Figure 2. Example of a choice set from the discrete choice experiment survey.
View this figure
Figure 3. Example of a "go walking" choice set from the discrete choice experiment survey.
View this figure

Stage 3: Survey Delivery

Before the delivery of the web-based survey to participants, it was pilot tested among the research team. The aim was to explore the acceptability of the DCE survey, the time taken to complete it, and the ease of understanding. Once refinements were made, a link to the web-based survey was sent to 141 participants via their nominated email address. These participants had already been recruited as part of the ITM study [17]. Eligible respondents consisted of adults with a medical history of CVD (including coronary heart disease, cardiomyopathy, peripheral arterial disease, and stroke) or chronic respiratory disease (chronic obstructive pulmonary disease, chronic bronchitis, emphysema, chronic asthma, and bronchiectasis). These participants were recruited from 6 rehabilitation clinics across Sydney, Australia. Eligible respondents were identified by clinical rehabilitation staff and invited to participate in the ITM study. Participants provided informed consent to participate in message feedback and improvement. Of the 141 participants, 54 (38.3%) people responded to the survey. Out of the 54 respondents, 6 (11%) respondents did not fully complete all questions.

Stage 4: Data Analysis


Data analysis was informed by the ISPOR guidelines on appropriate statistical methods for DCEs [41]. Analyses were performed using SAS v9.4 (SAS Institute). Patient characteristics were summarized as mean and SD for continuous variables and number and percentage for categorical variables. To analyze the DCE, a conditional logit model, also known as McFadden’s choice model [42], was used, and odds ratios (ORs) and 95% CIs were estimated. The conditional logit model is based on the random utility theory, which states that choices are made because they bring utility to the individual [43]. It was assumed that the patients would choose the visual message (1 or 0) that maximizes their utility depending on the attributes. This was formulated as follows:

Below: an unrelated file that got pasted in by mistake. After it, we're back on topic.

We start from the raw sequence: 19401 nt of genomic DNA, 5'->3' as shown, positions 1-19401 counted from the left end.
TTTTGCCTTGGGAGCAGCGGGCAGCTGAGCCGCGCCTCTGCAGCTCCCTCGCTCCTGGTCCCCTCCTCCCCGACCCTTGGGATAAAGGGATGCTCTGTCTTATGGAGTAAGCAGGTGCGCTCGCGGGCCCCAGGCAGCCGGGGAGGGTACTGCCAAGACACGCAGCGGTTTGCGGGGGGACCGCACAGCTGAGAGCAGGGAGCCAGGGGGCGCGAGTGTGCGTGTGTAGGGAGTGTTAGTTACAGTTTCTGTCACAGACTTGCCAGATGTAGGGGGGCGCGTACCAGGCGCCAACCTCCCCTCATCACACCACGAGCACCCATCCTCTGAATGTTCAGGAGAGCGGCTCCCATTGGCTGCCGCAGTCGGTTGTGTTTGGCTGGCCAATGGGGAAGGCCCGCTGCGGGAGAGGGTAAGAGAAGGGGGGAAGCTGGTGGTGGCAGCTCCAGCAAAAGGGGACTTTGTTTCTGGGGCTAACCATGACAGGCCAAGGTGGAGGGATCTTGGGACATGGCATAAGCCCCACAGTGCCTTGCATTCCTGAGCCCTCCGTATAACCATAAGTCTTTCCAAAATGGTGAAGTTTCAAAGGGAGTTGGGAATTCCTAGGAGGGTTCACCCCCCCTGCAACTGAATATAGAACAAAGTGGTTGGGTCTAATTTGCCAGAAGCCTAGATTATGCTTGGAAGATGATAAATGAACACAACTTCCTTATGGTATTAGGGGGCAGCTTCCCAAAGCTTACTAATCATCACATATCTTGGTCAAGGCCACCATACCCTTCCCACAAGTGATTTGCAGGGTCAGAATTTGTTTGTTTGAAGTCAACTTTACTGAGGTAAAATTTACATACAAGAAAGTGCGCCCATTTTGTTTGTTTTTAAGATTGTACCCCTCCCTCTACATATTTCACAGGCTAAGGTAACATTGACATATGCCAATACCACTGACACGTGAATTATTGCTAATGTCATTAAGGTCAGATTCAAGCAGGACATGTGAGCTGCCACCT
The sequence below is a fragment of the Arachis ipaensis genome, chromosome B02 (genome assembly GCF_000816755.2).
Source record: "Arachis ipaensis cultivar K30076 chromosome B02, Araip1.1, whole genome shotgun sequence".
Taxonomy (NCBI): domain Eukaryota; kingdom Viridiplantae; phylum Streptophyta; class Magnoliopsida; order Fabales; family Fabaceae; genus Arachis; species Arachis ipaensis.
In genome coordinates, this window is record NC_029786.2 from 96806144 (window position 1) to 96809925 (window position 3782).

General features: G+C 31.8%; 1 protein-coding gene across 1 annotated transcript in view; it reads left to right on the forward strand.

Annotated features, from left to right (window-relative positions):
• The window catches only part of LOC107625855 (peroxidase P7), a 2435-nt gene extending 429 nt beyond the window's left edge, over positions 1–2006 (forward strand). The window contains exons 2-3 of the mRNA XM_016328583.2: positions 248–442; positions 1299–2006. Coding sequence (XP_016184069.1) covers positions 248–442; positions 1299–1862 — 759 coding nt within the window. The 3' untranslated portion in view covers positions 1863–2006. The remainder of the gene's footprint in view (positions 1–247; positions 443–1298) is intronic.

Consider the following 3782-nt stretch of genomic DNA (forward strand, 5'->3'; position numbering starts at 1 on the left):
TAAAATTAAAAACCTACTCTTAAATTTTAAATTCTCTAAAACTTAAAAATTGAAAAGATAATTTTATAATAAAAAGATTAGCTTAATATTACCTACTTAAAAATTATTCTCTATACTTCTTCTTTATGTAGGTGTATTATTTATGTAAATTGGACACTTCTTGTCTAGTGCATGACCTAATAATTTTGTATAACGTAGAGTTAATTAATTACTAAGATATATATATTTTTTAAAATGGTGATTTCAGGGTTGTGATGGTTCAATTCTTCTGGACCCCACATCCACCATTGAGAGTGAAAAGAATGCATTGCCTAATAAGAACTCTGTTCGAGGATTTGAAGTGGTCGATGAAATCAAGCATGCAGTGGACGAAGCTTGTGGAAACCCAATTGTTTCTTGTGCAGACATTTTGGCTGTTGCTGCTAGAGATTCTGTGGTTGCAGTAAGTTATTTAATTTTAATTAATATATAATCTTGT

U (1, 0) = β1 educational + β2 gain-frame + β3 loss-frame + β4 real image + β5 URL + 𝜀 (1)
Single Open-ended Question

For addressing the second objective, participants were asked an open-ended question to explore the reasons why certain visual messages were chosen or not chosen over others. After each choice set, participants were asked, “What did you like or dislike about the visual message you have chosen?” Participants typed their responses in a free text box (Figures 2 and 3). An inductive thematic analysis was conducted to analyze these responses [44]. First, the research team familiarized themselves with the data by reading through the responses. Second, a set of initial codes was generated, and each response was tagged with one or more of these codes. As this was an iterative method, new codes were added as new elements came up in the data. Next, the codes were grouped under themes, which were defined as patterns that describe something significant or interesting about the data. These themes were then reviewed, and definitions were developed. Overlapping themes were separated, and subthemes were developed. The interactions between themes were also examined.


We received 54 surveys that resulted in a total of 1728 observations.

Respondent Characteristics

Most of the study sample (mean age 69.7 years, SD 8.7) was male (34/54, 62%), was of White ethnicity (43/54, 84%), and was diagnosed with CVD (32/54, 59%; Table 1). The median level of education in the cohort was diploma certification.

Table 1. Baseline demographic and clinical characteristics (N=54).
Age (years), mean (SD)69.7 (8.7)
Gender, n (%)

Men34 (62)

Women20 (37)